Researches at the Leibniz Institute for Solid State and Materials Research, in Dresden, Germany headed up by Ruijuan Xiao say they found a way to increase storage capacity of magnetic data drives by a factor of 1,000. While the finding is simply a theory, the answer lies in tying cobalt molecules to a ring of carbon, as cobalt has the highest magnetic anisotropy energy (MAE) of all ferromagnetic elements suitable for storage. The density of data storage depends on the size of magnetic grains, which cannot be shrunk indefinitely.
MAE is related to how easy it is to flip the magnetic field from one direction to the other, with a reliable lifespan of about 10 years for current hard drives. Today's high-end cobalt drives have about 50,000 atoms in a hexagonal close-packed structure, which results in an MAE of 0.06 meV per atom. Without changing this arrangement, which is necessary for reliable, long-term data storage, it is said to be possible to reduce the size of the cobalt grains to 15,000 atoms.
Xiao and his researchers say they have found a way to trick cobalt dimers, or two identical simple molecules, to think they're in a hexagonal close structure by attaching of them to a hexagonal carbon ring such as benzene or graphene.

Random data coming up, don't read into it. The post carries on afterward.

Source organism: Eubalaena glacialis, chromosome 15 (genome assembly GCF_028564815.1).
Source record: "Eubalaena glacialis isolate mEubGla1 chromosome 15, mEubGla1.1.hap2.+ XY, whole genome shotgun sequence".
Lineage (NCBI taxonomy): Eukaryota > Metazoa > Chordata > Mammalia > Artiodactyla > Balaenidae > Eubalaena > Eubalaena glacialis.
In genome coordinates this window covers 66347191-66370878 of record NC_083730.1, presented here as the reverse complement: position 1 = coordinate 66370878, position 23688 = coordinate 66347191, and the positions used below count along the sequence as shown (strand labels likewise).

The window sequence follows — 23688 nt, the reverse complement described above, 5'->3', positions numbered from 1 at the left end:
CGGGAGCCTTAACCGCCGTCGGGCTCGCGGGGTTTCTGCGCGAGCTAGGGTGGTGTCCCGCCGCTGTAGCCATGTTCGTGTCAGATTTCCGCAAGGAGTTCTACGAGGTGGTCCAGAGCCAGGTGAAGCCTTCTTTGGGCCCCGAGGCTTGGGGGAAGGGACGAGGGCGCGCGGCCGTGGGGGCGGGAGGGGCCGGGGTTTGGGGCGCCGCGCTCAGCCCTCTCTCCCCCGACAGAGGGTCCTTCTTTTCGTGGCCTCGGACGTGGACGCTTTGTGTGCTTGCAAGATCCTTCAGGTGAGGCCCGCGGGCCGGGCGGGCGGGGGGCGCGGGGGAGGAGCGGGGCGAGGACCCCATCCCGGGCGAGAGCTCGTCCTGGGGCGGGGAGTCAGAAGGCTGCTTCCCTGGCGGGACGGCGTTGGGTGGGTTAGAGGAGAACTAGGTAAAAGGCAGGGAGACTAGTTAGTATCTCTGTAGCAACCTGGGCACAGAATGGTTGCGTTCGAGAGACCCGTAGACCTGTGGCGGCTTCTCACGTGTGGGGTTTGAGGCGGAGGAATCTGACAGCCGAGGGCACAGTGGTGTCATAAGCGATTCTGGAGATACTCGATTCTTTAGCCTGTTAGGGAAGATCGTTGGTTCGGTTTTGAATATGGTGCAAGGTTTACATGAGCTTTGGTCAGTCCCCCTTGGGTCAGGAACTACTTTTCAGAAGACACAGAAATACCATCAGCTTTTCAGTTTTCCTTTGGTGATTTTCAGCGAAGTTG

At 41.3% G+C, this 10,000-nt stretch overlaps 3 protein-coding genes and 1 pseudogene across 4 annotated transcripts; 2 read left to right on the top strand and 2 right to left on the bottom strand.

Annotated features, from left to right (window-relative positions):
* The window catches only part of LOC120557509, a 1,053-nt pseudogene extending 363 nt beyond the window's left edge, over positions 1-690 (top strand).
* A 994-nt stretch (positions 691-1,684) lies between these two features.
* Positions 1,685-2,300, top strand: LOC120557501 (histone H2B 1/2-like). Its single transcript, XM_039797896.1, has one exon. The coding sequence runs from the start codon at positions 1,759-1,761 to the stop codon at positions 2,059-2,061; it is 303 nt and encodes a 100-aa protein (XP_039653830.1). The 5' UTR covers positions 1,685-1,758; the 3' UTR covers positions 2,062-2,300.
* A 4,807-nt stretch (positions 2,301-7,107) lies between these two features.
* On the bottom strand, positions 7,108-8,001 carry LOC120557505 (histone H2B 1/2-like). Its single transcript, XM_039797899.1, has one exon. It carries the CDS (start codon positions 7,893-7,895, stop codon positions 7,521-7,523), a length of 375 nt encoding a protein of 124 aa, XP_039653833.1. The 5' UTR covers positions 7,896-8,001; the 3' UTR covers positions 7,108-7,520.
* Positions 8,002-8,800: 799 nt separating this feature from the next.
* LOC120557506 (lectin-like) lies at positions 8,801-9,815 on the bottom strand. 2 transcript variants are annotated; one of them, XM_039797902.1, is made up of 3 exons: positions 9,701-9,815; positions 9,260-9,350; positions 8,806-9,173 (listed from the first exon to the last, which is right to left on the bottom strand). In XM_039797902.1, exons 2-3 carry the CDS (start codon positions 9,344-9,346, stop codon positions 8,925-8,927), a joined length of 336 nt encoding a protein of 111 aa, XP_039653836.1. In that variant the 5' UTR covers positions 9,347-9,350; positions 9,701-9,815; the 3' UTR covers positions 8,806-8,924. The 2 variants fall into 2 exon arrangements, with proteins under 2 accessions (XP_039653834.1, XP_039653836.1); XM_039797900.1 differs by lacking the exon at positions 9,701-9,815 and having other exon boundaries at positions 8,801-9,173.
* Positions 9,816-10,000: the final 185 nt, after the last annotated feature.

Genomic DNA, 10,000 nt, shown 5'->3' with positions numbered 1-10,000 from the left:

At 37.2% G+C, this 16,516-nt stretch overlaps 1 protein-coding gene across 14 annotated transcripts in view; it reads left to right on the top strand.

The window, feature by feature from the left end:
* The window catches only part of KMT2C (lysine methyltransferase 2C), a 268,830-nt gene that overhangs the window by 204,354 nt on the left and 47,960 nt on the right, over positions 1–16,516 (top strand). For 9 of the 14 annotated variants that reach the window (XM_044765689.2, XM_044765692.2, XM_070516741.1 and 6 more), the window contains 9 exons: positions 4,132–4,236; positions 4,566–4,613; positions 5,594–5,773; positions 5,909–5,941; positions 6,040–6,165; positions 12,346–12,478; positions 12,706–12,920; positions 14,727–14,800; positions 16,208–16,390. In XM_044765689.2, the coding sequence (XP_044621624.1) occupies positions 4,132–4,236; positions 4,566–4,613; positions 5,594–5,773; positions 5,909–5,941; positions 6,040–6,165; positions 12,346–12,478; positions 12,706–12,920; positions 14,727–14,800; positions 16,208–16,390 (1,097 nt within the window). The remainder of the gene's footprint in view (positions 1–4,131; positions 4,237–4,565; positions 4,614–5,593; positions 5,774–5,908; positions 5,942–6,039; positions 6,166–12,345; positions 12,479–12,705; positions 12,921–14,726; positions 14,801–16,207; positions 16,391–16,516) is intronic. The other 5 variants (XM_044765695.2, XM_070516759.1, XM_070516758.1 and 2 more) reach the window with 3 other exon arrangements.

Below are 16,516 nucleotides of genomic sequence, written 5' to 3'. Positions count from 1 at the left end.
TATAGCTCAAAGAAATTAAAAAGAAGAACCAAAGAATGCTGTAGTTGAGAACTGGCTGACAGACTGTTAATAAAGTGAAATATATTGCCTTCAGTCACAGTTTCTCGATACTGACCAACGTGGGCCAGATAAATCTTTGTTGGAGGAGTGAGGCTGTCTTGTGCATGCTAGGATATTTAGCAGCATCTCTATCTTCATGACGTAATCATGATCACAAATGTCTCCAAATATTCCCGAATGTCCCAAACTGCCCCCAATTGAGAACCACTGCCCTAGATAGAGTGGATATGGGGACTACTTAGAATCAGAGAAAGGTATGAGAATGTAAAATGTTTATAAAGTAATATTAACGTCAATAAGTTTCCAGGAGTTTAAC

The magnetic field between the cobalt atoms can then be switched by applying a weak magnetic field along with a strong electric field. Cobalt's MAE is 100 meV, which is reduced when the element is chemically bonded, but Xiao says his method of bonding it to carbon hexagons does not have such an effect.
Apart from longer life, this finding, if proven true with a working prototype, could also result in higher memory density, as current cobalt grains used in magnetic storage are about 8nm in width. Benzene rings, in comparison, are just 0.5nm wide. [via TechnologyReview]
Three hurdles to go. One functional prototype. Then a product unit (scaling and reproducibility issues as well as cost effectiveness). Then getting it adopted. That last is harder than it seems. There was a company during the dotcom days that came up with some CD/DVD replacement tech that was amazing for its time (TB+ sized disks), but...didn't get anywhere due to not being able to get someone to adopt it.